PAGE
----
- Styles of yoga taught. Some 200 hour yoga teacher trainings abroad focus on one style of yoga, whether it be power yoga, Bikram, Vinyasa, etc. In my experience, I think it’s always a good idea to get a general 200 hour training under your belt first, then start to niche down after that. You may find that you like other styles way better! Also, I feel that sometimes you can “cut yourself off at the knees” by only learning one style. Not everyone can do power yoga. I like to teach my trainees how to teach beginners through intermediate instruction so they can meet their students where they are in their practice. This is just my personal preference, of course.
- Community. Does the school or lead teacher have a local or online community that you can remain a part of after the training is over? I think it’s really important to feel like you can always reach out to your teacher and have a tribe that you can continue to find support with.
- Location, location, location! This might be the most fun and easiest option. After all, if you are going abroad, you might as well choose somewhere you love or have always wanted to go. Of course, you’ll want to choose somewhere safe. I’d recommend asking people who have actually been to those destinations to see what they think. Most of the time, it seems that people who have never been there always have an opinion about it! Popular destinations for yoga teacher training abroad are Costa Rica, Panama, Guatemala, Bali, Thailand, and, of course, India. Do your research on your location options, be smart, and listen to your instincts!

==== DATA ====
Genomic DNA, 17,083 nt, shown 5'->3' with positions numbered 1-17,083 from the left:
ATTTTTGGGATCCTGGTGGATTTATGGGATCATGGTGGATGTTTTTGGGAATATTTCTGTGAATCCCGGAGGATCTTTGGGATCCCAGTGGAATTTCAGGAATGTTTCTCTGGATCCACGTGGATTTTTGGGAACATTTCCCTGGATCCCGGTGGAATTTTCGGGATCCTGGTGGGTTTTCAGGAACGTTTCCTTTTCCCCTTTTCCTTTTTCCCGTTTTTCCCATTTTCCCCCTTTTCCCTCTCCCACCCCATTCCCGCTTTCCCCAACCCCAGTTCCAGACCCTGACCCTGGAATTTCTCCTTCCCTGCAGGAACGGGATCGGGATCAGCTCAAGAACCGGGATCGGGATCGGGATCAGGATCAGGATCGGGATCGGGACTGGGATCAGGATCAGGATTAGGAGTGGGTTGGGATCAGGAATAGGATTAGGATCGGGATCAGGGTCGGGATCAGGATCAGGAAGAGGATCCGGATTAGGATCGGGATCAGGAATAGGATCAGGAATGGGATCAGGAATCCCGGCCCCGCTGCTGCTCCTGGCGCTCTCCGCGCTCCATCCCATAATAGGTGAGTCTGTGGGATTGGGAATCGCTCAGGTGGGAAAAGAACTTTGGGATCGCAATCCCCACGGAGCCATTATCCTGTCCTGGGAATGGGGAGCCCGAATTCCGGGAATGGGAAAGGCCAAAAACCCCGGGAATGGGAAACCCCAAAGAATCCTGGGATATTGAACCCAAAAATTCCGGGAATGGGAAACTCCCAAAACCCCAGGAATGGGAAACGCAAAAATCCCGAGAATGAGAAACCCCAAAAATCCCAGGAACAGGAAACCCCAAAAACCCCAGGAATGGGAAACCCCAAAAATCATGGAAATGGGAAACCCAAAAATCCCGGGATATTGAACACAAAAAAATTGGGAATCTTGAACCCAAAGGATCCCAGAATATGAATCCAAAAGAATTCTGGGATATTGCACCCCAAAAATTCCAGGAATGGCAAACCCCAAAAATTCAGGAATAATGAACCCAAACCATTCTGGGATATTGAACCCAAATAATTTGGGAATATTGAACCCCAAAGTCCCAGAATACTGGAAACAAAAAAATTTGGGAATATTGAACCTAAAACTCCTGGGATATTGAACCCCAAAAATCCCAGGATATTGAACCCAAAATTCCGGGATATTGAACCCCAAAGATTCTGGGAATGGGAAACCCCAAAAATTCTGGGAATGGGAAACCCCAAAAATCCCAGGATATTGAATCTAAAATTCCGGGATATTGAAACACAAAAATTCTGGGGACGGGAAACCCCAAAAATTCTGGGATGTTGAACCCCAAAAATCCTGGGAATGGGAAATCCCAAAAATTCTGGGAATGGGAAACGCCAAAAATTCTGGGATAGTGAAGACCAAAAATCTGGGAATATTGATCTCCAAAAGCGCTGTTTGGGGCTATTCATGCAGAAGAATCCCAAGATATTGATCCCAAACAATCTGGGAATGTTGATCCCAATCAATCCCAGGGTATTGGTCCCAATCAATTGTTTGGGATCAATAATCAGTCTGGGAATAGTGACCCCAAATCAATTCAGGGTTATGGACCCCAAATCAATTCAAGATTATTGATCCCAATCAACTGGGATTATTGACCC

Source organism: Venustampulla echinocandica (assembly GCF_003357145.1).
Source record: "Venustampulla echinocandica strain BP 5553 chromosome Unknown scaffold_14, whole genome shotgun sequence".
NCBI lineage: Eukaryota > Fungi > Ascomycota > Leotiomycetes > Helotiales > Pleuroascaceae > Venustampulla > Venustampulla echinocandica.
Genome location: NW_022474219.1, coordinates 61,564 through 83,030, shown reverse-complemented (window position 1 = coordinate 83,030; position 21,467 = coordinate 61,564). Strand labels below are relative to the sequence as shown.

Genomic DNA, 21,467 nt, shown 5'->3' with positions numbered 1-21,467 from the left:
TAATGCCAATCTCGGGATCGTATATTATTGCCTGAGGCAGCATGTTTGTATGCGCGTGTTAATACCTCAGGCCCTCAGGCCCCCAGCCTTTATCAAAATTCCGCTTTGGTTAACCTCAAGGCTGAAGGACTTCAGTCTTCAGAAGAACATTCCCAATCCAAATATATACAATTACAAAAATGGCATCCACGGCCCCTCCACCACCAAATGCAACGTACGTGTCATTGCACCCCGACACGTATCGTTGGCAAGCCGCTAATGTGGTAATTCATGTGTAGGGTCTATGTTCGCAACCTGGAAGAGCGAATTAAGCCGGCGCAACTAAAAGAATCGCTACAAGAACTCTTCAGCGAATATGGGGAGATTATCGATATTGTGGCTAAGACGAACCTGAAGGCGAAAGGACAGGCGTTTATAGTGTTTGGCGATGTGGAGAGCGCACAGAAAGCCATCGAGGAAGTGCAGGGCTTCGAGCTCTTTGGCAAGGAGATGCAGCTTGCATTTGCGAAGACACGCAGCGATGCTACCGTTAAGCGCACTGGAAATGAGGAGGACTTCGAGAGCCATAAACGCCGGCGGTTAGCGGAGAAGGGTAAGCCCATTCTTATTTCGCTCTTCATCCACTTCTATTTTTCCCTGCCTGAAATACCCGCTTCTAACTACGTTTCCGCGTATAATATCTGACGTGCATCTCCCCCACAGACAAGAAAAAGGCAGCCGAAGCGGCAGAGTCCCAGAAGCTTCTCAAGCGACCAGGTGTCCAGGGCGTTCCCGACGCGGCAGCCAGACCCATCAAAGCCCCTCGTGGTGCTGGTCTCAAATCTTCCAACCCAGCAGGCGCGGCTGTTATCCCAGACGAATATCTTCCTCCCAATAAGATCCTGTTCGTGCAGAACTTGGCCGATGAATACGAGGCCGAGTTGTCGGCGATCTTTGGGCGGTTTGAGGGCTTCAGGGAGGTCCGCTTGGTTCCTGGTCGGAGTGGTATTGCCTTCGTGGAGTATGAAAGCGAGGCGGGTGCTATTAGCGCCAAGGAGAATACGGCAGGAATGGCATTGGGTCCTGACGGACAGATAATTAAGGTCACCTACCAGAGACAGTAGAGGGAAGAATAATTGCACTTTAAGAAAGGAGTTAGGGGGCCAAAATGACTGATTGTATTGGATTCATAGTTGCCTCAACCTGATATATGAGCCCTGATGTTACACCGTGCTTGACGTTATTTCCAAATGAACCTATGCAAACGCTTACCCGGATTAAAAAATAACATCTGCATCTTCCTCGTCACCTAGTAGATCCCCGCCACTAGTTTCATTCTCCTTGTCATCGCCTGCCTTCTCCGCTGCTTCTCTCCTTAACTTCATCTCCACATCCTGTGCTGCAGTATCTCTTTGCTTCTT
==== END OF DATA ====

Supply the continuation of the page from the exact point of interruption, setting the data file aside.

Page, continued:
- Travel insurance. This is definitely a smart idea. I’d recommend getting coverage for cancellations in case something unexpected comes up and you can’t make it to the training, or if you need to cancel a flight. Yoga trainings are a big investment and you don’t want to lose all the money you’ve saved for it! It can also cover you if you need medical attention while at your training. Travel insurance can just give you peace of mind so you have one less thing to stress about while you’re away!
- What your experience level needs to be. Some trainings want to make sure that you’ve been practicing for a certain time while others have very intense daily (or twice or thrice daily) practices. If you have a strong practice and really want to use the training to delve more deeply into your own physical practice, that is probably a fine option. If you don’t have a super strong physical practice, while it’s sometimes good to push yourself out of your comfort zone, you might want to find a training that has only one intense daily practice or caters to more beginners. For my training, I don’t mind if my trainees are beginners. Sometimes it’s easier because I don’t have to reteach them things they were doing incorrectly. This really all depends on the lead teacher/school’s outlook on the subject so see where you fit in.